The recent appointment of Adam Page as Head Chef at The Owl and the Pussycat in Teignmouth meant that I was lucky enough to be asked back there to try this young chef’s food. My wife and I knew it would be good. Its reputation for fine dining is well established – owner Mokhless Bouzayen and his wife, Sandra, have been serving delicious dishes here for six years.
Our amiable host made us feel very welcome and we were shown to a table in the cosy restaurant looking on to the kitchen, where we could see our dishes being deftly prepared by Adam. Having worked at Southernhay House and Burgh Island, he is no stranger to serving restaurant-style cuisine and I was particularly impressed by his sense of colour and presentation.
After devouring a rustic homemade roll, peppered with rosemary and served warm, I started my meal with seared monkfish tail, vanilla confit potato and spiced gazpacho sauce. The meaty fish stood up well to the spicy kick delivered by the sauce, while the vanilla added a mellow creaminess to the potato. My wife’s tortellini trio came al dente; a bite revealed a cloud of fluffy ricotta and a gentle hint of chive. The flavours were expertly balanced – each element could be enjoyed, while the rosemary butter sauce enveloped the palate, cocooning the taste of the dish. “The key is the butter sauce in this starter,” says Adam. “Burning it is easy to do, so it’s vital to get it right.”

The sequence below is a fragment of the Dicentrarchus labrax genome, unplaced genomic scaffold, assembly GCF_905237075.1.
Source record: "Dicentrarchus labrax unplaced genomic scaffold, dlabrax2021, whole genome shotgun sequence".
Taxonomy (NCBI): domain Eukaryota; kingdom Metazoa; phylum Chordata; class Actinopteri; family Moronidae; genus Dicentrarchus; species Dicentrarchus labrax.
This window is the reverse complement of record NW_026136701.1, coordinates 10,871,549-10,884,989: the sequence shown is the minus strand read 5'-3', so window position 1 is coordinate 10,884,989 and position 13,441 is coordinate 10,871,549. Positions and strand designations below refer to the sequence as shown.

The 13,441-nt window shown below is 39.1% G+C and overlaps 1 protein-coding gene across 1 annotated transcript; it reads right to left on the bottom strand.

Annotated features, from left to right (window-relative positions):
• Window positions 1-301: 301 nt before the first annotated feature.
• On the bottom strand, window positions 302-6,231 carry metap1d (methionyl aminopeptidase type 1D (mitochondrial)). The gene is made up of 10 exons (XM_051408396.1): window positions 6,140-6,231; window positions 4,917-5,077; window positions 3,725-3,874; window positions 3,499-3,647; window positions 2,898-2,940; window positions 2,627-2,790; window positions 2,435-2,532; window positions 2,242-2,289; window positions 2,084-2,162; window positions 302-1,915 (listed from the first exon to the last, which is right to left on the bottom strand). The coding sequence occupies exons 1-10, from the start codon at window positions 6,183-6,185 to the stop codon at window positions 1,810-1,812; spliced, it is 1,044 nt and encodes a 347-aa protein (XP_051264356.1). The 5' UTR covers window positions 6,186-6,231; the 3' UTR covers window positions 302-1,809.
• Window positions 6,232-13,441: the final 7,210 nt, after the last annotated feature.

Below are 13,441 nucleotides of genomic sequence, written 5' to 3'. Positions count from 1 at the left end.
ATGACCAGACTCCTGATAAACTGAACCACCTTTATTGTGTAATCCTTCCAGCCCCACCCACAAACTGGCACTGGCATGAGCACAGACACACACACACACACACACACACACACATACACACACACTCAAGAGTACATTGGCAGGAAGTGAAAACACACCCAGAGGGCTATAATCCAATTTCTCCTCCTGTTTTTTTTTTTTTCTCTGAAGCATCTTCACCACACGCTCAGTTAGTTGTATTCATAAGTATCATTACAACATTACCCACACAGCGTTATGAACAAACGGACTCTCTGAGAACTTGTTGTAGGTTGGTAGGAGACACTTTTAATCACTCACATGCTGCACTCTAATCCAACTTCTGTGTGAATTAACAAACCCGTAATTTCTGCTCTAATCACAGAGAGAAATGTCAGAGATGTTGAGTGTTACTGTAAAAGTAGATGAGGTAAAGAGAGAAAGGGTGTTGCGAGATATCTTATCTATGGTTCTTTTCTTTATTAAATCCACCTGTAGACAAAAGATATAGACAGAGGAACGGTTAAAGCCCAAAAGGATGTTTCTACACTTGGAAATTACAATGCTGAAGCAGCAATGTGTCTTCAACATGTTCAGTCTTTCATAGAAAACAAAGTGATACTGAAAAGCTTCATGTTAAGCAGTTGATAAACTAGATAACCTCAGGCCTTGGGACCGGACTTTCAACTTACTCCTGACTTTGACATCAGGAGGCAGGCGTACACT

Chicken was my main course choice. It was a lunchtime when we visited, which is partly why I chose a lighter meat, but I wondered how Adam would cook this somewhat ordinary bird. The succulent roasted breast was served with fondant potato and a chorizo boudain that spiced up the dish, both in colour and flavour. The carrot purée was smooth and flavoursome; its bright orange, along with the green spinach and deep red chorizo was a colour combination worthy of a rainbow. Looks do count!
My wife’s plate looked equally pretty. A tower of crushed potato with chive, fennel cevich and a hake fillet was a medley of greens and yellows, punctuated by small cubes of red tomato. Particularly pleasing was the potato – fresh, crunchy and mouthwatering. The flakes of hake dissolved on the tongue, the fennel shook up the flavours with a sharp tang. All, once again, was balanced in texture and taste.
Although I tried to eat all of the chocolate and almond marquise while my wife was chatting to Mokhless, she intervened at my penultimate mouthful. This smooth, cool, subtly nutty, wholly chocolately dessert was difficult to surrender, but she only had one spoonful, thankfully.
Foodies will have fun here, so if you are on the hunt for some first-class eating then look no further. The menu changes every six weeks – do go and try it.
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